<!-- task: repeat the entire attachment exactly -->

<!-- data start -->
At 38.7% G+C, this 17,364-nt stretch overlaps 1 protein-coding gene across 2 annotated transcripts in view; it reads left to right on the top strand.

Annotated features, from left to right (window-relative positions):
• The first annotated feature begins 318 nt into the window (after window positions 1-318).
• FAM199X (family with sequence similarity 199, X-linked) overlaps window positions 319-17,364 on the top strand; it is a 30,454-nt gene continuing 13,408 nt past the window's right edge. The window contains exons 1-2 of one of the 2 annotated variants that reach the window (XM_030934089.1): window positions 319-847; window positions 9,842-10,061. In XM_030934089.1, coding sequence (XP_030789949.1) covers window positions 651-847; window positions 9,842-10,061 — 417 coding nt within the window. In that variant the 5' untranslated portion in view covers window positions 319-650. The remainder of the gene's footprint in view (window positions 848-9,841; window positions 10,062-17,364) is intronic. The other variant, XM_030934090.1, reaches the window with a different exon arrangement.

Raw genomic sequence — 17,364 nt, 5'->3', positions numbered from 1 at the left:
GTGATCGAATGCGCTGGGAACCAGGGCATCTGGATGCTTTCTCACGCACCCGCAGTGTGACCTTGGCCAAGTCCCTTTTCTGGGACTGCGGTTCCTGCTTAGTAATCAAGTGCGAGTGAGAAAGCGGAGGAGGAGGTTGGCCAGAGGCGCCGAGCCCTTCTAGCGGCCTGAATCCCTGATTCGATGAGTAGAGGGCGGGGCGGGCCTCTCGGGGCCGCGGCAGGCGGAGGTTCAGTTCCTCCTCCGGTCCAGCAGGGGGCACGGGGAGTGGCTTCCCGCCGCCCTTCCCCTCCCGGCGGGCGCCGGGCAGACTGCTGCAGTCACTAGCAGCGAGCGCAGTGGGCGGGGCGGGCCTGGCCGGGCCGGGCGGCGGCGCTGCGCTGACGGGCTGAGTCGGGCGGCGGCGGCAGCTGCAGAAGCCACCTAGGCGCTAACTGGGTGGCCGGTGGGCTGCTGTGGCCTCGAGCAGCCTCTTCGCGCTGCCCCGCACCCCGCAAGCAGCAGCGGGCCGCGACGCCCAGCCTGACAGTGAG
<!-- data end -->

At 38.7% G+C, this 17,364-nt stretch overlaps 1 protein-coding gene across 2 annotated transcripts in view; it reads left to right on the top strand.

Annotated features, from left to right (window-relative positions):
• The first annotated feature begins 318 nt into the window (after window positions 1-318).
• FAM199X (family with sequence similarity 199, X-linked) overlaps window positions 319-17,364 on the top strand; it is a 30,454-nt gene continuing 13,408 nt past the window's right edge. The window contains exons 1-2 of one of the 2 annotated variants that reach the window (XM_030934089.1): window positions 319-847; window positions 9,842-10,061. In XM_030934089.1, coding sequence (XP_030789949.1) covers window positions 651-847; window positions 9,842-10,061 — 417 coding nt within the window. In that variant the 5' untranslated portion in view covers window positions 319-650. The remainder of the gene's footprint in view (window positions 848-9,841; window positions 10,062-17,364) is intronic. The other variant, XM_030934090.1, reaches the window with a different exon arrangement.

Raw genomic sequence — 17,364 nt, 5'->3', positions numbered from 1 at the left:
GTGATCGAATGCGCTGGGAACCAGGGCATCTGGATGCTTTCTCACGCACCCGCAGTGTGACCTTGGCCAAGTCCCTTTTCTGGGACTGCGGTTCCTGCTTAGTAATCAAGTGCGAGTGAGAAAGCGGAGGAGGAGGTTGGCCAGAGGCGCCGAGCCCTTCTAGCGGCCTGAATCCCTGATTCGATGAGTAGAGGGCGGGGCGGGCCTCTCGGGGCCGCGGCAGGCGGAGGTTCAGTTCCTCCTCCGGTCCAGCAGGGGGCACGGGGAGTGGCTTCCCGCCGCCCTTCCCCTCCCGGCGGGCGCCGGGCAGACTGCTGCAGTCACTAGCAGCGAGCGCAGTGGGCGGGGCGGGCCTGGCCGGGCCGGGCGGCGGCGCTGCGCTGACGGGCTGAGTCGGGCGGCGGCGGCAGCTGCAGAAGCCACCTAGGCGCTAACTGGGTGGCCGGTGGGCTGCTGTGGCCTCGAGCAGCCTCTTCGCGCTGCCCCGCACCCCGCAAGCAGCAGCGGGCCGCGACGCCCAGCCTGACAGTGAG